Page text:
Have you ever had to rush to the restroom to keep from wetting your pants? We think of this as a child’s problem, but adults also can suffer from what doctors call urinary urgency.
Urgency, leaks and frequency together make up a syndrome – overactive bladder (OAB). These symptoms overlap with those signaling conditions like urinary tract infections or interstitial cystitis that call for medical attention.
Drug companies have made OAB into a household word, however. TV commercials for prescription drugs like Detrol feature people who need a pee break in the most embarrassing situations, such as while directing traffic.
The Food and Drug Administration recently decided that symptoms of overactive bladder could be treated without a prescription. The agency approved a drug called Oxytrol. The active ingredient, oxybutynin, has been sold by prescription as Ditropan. Oxytrol will be a patch rather than a pill.
Most people like the idea of easy access to drugs that were once prescription-only. The popularity of brands such as Advil, Aleve, Motrin IB, Prilosec OTC and Prevacid demonstrate the success companies can achieve by switching their off-patent prescriptions to OTC status. Add to that the embarrassment factor for OAB, and it is likely that Oxytrol will sell well.
There are problems with such switches, however. People often assume that nonprescription drugs don’t have serious side effects, but that can be a dangerous assumption.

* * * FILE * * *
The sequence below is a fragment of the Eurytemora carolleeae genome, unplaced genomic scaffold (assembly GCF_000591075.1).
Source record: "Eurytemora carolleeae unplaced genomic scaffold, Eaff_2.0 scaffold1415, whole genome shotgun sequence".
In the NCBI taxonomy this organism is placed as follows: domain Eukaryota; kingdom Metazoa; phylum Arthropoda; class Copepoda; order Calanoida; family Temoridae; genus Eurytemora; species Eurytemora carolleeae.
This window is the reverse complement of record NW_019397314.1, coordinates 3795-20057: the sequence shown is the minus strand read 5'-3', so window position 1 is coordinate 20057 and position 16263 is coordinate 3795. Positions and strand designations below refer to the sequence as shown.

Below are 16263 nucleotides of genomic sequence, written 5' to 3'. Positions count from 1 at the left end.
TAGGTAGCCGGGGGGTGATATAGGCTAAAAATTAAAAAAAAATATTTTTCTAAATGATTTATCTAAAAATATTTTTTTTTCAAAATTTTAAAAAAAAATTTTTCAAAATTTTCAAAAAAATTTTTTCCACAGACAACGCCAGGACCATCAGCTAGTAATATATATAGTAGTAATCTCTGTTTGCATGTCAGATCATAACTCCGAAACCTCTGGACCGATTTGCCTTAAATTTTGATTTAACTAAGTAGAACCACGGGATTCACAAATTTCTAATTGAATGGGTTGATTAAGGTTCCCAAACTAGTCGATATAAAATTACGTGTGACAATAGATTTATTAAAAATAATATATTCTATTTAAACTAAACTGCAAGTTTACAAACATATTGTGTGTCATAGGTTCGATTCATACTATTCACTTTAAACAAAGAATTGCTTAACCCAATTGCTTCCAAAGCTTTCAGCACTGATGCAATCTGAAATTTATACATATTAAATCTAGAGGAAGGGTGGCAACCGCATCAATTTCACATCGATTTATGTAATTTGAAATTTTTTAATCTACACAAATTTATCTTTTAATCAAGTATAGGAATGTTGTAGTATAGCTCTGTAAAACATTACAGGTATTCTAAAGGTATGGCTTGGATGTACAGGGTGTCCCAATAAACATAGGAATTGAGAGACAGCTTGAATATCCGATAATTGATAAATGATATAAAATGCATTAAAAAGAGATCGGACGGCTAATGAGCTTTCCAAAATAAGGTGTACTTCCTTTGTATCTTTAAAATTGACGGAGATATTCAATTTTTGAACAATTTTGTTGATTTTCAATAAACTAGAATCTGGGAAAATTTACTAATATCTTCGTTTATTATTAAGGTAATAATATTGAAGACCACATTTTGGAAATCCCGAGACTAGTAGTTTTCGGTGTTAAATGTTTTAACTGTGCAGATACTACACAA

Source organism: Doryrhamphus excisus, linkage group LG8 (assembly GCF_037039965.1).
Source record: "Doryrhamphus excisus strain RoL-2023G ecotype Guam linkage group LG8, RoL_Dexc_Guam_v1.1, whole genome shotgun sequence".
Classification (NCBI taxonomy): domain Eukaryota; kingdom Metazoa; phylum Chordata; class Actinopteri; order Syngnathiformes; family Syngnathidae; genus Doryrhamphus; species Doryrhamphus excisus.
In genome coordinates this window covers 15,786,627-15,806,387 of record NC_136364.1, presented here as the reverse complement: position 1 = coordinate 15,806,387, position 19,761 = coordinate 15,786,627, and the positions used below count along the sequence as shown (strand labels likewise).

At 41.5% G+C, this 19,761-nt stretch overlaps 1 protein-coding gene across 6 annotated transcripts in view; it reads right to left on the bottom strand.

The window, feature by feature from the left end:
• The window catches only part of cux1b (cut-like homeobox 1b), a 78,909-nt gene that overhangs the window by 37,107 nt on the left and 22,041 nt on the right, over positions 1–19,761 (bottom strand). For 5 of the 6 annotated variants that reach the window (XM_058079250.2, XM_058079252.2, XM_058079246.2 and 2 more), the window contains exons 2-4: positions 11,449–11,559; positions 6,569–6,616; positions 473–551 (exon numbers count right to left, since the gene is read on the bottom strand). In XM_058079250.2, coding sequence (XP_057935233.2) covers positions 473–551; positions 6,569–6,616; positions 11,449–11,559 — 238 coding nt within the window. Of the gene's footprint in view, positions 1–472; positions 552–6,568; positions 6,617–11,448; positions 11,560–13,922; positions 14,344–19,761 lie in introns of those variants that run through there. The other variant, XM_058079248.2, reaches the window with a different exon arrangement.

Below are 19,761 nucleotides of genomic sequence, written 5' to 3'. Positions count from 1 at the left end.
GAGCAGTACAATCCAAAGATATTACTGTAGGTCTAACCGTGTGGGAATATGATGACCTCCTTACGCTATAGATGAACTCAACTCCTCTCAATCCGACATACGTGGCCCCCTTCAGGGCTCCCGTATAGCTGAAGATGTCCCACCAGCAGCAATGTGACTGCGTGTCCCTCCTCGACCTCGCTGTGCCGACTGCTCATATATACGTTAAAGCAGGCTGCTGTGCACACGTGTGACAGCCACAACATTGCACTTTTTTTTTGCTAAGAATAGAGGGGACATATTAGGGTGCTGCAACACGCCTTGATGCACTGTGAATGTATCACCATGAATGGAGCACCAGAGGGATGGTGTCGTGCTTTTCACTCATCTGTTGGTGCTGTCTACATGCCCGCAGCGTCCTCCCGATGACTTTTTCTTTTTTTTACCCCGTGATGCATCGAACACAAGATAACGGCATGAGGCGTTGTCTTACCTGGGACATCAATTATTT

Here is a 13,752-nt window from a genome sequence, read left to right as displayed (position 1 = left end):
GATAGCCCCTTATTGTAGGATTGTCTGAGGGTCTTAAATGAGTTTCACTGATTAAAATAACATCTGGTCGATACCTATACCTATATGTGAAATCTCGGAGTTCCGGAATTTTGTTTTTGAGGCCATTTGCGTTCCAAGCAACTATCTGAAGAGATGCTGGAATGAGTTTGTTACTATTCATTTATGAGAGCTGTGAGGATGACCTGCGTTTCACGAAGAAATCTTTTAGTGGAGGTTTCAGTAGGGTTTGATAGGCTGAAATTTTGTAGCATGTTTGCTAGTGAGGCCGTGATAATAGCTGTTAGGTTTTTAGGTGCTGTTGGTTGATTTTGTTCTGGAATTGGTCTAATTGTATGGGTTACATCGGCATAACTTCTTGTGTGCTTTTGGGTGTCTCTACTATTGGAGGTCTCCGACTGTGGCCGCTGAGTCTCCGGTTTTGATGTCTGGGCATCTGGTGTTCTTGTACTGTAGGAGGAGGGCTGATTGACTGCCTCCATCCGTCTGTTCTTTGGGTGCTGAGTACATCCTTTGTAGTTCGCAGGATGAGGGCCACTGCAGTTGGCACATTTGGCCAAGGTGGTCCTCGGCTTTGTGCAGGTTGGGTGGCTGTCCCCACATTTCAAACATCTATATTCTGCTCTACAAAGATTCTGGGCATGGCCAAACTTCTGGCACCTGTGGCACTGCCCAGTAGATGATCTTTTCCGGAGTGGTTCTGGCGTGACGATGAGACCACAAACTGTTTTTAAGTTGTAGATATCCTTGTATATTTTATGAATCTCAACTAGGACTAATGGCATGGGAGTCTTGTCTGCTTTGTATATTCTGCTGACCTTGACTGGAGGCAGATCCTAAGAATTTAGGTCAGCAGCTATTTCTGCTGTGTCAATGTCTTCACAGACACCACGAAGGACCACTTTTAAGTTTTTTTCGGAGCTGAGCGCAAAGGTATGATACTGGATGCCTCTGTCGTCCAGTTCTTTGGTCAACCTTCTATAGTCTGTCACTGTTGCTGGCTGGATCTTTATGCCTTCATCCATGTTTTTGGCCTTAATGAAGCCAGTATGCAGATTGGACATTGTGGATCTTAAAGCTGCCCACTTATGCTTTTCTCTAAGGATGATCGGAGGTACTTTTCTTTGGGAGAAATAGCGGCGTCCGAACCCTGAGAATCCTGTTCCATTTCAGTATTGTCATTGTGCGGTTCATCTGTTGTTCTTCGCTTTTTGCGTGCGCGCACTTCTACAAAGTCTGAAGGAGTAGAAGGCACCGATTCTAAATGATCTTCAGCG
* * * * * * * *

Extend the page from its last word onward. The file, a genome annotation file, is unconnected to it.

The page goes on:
We are surprised and dismayed that the FDA decided to approve nonprescription oxybutynin. Common side effects include dry mouth, dizziness, constipation, drowsiness, nausea, headache, blurred vision, difficult urination, upset stomach, jitteriness, dry eyes and insomnia.
Oxybutynin also could cause some really dangerous reactions, including hallucinations, psychotic reactions, seizures and heart-rhythm disturbances. In addition, the drug may raise blood pressure and increase the risk of glaucoma.
The consequence that worries us the most, however, is confusion. Oxybutynin and similar medications work by blocking a nerve-messenger chemical called acetylcholine. Scientists call them anticholinergic drugs. They can cause mental fogginess in susceptible people.
While the elderly are especially vulnerable, you don’t have to be old to experience cognitive problems.
One reader wrote: “I am a 49-year-old female who has been on Ditropan for a few years. I had my family doctor refer me to a psychiatrist because I was having much more trouble remembering things.
“On my first visit to the specialist, I gave her a list of all the medications I was on. (I was taking six medications and had to write them down, as I could never remember them.) As soon as she saw the Ditropan, she told me that confusion is a side effect.
“I never even tied the two together. The bladder and the head are rather far apart! I immediately stopped taking the Ditropan and felt much better right away. I was attributing my depression and confusion to menopause. It worries me that there could be thousands of people suffering and not making the connection.”
We are concerned about OTC availability of oxybutynin. Memory loss and confusion are hardly a fair trade for fewer trips to the bathroom.
We provide more details on the hazards of anticholinergic drugs in Chapter 10 of “Top Screwups Doctors Make and How to Avoid Them,” available in libraries, bookstores and online (www.PeoplesPharmacy.com).